Categorized | Featured, Sci-Tech, Volcano

Volcano Watch: April is Tsunami Awareness Month in Hawaii

(Volcano Watch is a weekly article written by scientists at the U.S. Geological Survey’s Hawaiian Volcano Observatory.)

Wreckage of a clubhouse on Kamehameha Avenue in Hilo, Hawai‘i, caused by a tsunami generated by the April 1, 1946, earthquake in the Aleutian Islands. Photo courtesy of the U.S. Army Corps of Engineers.

Wreckage of a clubhouse on Kamehameha Avenue in Hilo, Hawai‘i, caused by a tsunami generated by the April 1, 1946, earthquake in the Aleutian Islands. Photo courtesy of the U.S. Army Corps of Engineers.

April 1, 2015, marked the 69th anniversary of the 1946 tsunami that devastated the Island of Hawai‘i, causing widespread damage and taking 159 lives. To honor the people lost in the 1946 and subsequent tsunamis, the State of Hawaii proclaimed April to be “Tsunami Awareness Month”—a time to focus attention on preparing for and taking action to mitigate the impacts of future destructive tsunamis.

The 1946 tsunami was generated from a large earthquake in the Aleutian Islands, thousands of miles north of Hawai‘i. The Aleutian Islands are located along the northern extent of the “Ring of Fire,” a tectonically and volcanically active region that circles the Pacific Ocean. Because Hawai‘i is located in the middle of the Pacific, we are uniquely exposed to tsunamis originating from large earthquakes anywhere around this Ring of Fire.

In Hawai‘i, we consider an event like the April 1, 1946, Aleutian earthquake a teleseism (distant earthquake). Likewise, we can refer to the accompanying tsunami as a tele-tsunami (one that originates from a source usually more than 1000 km, or 600 mi, away).

In addition to concerns about tele-tsunamis, Hawai‘i also faces the threat of local tsunamis generated by earthquakes that occur on or near the island. In 1868 and 1975, Hawai‘i experienced deadly tsunamis associated with large local earthquakes centered on the island’s southeastern coastline. In both cases, the fatalities occurred close to where the tsunamis originated—essentially within the area where the earthquake slip occurred.

Seismic waves travel through Earth faster than water waves cross the ocean. Using this knowledge, Thomas A. Jaggar, Jr., founder of the Hawaiian Volcano Observatory, pioneered forecasting tsunamis in Hawaii in 1922. Results of his predictions in 1923 and 1927 were mixed, but in 1933, after identifying a teleseism from Japan, Jaggar and his colleagues agreed that a tsunami was possible and issued warnings to Hilo and Kona. People heeded these warnings and moved out of harm’s way prior to the arrival of the tsunami, so no lives were lost.

In May 1960, a tsunami produced by the largest earthquake ever recorded—a magnitude 9.5 quake that ruptured a 1000-km- (600-mi-) long section of Chile’s coast—devastated Hilo and took thousands of lives throughout the Pacific region. This disaster prompted the global community to establish the International Tsunami Warning System in 1965.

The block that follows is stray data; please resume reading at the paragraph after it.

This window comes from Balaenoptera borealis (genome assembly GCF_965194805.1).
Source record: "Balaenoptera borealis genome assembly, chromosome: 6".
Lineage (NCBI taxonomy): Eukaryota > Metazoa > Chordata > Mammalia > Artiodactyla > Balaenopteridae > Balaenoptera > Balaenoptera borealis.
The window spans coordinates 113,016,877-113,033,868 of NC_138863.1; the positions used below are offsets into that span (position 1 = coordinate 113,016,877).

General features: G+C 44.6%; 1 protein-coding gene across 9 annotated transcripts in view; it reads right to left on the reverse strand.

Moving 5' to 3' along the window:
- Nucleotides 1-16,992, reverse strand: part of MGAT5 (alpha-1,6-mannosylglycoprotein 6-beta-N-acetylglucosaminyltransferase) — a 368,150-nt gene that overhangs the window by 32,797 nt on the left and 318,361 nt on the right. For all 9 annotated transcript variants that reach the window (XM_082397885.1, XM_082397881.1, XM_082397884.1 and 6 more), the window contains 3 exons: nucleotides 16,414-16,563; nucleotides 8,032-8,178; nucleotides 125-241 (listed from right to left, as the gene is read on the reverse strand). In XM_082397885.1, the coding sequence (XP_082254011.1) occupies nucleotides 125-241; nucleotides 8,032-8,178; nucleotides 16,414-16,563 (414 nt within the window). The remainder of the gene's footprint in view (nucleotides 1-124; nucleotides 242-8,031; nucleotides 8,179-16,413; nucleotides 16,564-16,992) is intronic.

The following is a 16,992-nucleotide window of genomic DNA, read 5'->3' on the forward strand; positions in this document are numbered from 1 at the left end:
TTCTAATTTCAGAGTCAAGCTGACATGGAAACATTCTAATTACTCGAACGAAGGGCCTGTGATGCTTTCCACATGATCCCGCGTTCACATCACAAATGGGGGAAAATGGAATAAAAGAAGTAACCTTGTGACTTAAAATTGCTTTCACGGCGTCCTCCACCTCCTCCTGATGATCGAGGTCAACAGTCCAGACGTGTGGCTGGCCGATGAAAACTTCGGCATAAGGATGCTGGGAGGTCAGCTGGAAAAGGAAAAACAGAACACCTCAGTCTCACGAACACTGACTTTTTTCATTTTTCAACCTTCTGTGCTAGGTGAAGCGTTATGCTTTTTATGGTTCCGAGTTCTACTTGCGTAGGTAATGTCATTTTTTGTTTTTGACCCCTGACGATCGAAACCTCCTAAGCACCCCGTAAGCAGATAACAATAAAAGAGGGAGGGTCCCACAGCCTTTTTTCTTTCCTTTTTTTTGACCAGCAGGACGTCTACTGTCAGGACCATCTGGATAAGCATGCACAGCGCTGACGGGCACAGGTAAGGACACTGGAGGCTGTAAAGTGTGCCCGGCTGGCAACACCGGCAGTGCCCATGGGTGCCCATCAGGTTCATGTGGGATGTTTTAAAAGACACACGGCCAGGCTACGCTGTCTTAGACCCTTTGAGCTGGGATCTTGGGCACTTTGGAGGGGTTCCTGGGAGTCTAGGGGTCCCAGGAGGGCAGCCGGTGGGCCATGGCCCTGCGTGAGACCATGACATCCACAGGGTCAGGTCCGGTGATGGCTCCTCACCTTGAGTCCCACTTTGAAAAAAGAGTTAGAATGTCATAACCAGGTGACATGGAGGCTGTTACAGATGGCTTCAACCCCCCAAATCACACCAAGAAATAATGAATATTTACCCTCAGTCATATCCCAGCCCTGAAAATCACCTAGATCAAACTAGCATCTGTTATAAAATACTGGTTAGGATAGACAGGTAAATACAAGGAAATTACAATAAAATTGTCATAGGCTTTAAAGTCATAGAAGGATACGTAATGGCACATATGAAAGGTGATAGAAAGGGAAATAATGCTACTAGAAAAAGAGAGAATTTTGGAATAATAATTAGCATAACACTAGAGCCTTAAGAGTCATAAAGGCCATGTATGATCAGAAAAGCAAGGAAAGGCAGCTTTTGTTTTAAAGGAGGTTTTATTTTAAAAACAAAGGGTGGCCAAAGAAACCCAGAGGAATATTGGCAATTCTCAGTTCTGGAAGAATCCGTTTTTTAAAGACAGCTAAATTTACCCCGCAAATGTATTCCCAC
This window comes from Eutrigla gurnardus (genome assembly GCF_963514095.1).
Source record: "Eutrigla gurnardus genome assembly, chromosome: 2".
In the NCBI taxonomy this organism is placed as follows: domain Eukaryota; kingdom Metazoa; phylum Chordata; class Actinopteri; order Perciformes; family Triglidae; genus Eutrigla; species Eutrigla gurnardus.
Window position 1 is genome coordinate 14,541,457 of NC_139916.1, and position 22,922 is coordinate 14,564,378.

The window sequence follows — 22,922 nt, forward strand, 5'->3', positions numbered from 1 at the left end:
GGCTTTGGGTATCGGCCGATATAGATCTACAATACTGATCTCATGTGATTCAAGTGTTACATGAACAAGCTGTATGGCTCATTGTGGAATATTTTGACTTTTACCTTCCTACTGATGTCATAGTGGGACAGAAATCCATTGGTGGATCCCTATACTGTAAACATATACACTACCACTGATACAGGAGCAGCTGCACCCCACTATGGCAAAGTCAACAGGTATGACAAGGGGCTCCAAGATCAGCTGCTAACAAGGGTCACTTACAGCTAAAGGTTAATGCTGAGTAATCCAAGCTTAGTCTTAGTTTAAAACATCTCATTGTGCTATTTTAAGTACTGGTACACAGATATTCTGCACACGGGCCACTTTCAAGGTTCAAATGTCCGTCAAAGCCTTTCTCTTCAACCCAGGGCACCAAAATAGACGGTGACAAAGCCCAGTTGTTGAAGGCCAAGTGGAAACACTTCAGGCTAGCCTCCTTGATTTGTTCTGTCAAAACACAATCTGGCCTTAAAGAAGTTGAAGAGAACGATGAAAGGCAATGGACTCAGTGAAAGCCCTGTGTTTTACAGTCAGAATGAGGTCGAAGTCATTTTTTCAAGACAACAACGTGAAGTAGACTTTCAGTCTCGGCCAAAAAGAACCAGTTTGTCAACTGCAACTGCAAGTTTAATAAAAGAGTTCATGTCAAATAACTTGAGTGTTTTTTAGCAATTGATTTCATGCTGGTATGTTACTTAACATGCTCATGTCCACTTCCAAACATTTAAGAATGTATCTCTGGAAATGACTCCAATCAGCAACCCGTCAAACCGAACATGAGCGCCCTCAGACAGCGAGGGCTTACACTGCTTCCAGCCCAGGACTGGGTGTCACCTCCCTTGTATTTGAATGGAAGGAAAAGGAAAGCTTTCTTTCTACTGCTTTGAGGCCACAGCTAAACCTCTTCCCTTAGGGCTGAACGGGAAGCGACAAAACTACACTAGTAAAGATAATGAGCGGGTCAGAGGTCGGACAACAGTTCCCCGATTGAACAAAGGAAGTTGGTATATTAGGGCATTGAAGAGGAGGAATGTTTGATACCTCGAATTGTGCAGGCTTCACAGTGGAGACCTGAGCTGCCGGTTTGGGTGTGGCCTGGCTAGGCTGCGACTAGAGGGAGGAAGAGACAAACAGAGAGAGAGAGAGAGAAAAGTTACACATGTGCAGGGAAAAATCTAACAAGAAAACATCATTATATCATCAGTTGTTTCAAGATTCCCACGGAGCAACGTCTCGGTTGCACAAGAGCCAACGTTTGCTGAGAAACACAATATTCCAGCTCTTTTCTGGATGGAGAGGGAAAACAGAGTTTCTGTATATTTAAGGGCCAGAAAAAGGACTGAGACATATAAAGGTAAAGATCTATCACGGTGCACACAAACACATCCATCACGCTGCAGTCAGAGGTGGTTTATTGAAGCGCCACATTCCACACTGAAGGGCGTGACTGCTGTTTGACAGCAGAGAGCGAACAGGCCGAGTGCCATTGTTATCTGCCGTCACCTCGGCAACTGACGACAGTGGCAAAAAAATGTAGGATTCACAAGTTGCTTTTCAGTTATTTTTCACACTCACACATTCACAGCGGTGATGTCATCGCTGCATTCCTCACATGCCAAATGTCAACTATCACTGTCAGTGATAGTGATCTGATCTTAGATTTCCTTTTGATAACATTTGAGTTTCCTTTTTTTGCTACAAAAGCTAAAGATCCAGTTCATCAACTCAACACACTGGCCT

Today, the Pacific Tsunami Warning Center on O‘ahu (ptwc.weather.gov/) provides warnings for Pacific basin tele-tsunamis to coastal populations throughout the Pacific. When a large, tsunami-producing earthquake occurs, PTWC’s principal goal is to locate the earthquake and forecast the tsunami behavior with adequate time to issue warnings to potentially affected areas. The farther a tsunami has to travel, the more time there is between the warning and arrival of the tsunami.

In 1946, the tsunami generated by the Aleutian earthquake—some 3,700 km (2,300 mi) from Hawai‘i—took slightly less than 5 hours to cross the ocean and reach Hawaiian coastlines. In 1960, the devastating tsunami from the Chilean earthquake—roughly 10,900 km (6,800 mi) from Hawai‘i— took about 15 hours to strike Hilo. While the Aleutian earthquake and tsunami provided less warning time, those hours of advance notice can be critical and do afford people an opportunity to evacuate.

Tsunamis produced by local earthquakes are quite different because their travel distances are much shorter. Rather than taking hours to cross the ocean, locally-generated tsunamis can strike Hawaiian shorelines within minutes. In these cases, survival depends on being aware and taking quick action. For instance, if you feel a strong earthquake while at the beach, you should immediately move to higher ground—a tsunami wave can come ashore before warning sirens can alert you to the potential danger.

You can learn more about tsunami awareness and preparedness in “Surviving a Tsunami—Lessons from Chile, Hawaii, and Japan” (pubs.usgs.gov/circ/c1187/) and “Hawaii Tsunami Preparedness and Safety Information” (www.prh.noaa.gov/hnl/pages/tsu…). For additional information about Tsunami Awareness Month and tsunami safety, please visit these websites: Hawaii Emergency Management Agency (www.scd.hawaii.gov), National Weather Service “TsunamiReady” (www.tsunamiready.noaa.gov/), and the International Tsunami Information Center (itic.ioc-unesco.org)


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